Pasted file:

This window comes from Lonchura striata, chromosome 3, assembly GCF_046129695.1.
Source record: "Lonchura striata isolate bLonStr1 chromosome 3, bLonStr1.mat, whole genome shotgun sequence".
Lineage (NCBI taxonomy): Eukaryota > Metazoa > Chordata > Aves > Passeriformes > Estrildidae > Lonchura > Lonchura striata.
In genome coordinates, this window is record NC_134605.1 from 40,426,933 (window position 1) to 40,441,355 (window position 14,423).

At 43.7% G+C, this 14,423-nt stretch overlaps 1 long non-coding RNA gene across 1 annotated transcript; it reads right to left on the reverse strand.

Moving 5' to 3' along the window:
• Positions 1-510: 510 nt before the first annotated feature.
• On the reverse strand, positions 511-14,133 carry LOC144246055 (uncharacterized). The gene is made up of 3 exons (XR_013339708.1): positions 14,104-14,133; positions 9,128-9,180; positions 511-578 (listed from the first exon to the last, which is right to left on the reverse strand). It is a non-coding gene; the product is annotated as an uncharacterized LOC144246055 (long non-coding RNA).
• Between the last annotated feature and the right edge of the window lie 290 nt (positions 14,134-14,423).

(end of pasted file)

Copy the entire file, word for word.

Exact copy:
This window comes from Lonchura striata, chromosome 3, assembly GCF_046129695.1.
Source record: "Lonchura striata isolate bLonStr1 chromosome 3, bLonStr1.mat, whole genome shotgun sequence".
Lineage (NCBI taxonomy): Eukaryota > Metazoa > Chordata > Aves > Passeriformes > Estrildidae > Lonchura > Lonchura striata.
In genome coordinates, this window is record NC_134605.1 from 40,426,933 (window position 1) to 40,441,355 (window position 14,423).

At 43.7% G+C, this 14,423-nt stretch overlaps 1 long non-coding RNA gene across 1 annotated transcript; it reads right to left on the reverse strand.

Moving 5' to 3' along the window:
• Positions 1-510: 510 nt before the first annotated feature.
• On the reverse strand, positions 511-14,133 carry LOC144246055 (uncharacterized). The gene is made up of 3 exons (XR_013339708.1): positions 14,104-14,133; positions 9,128-9,180; positions 511-578 (listed from the first exon to the last, which is right to left on the reverse strand). It is a non-coding gene; the product is annotated as an uncharacterized LOC144246055 (long non-coding RNA).
• Between the last annotated feature and the right edge of the window lie 290 nt (positions 14,134-14,423).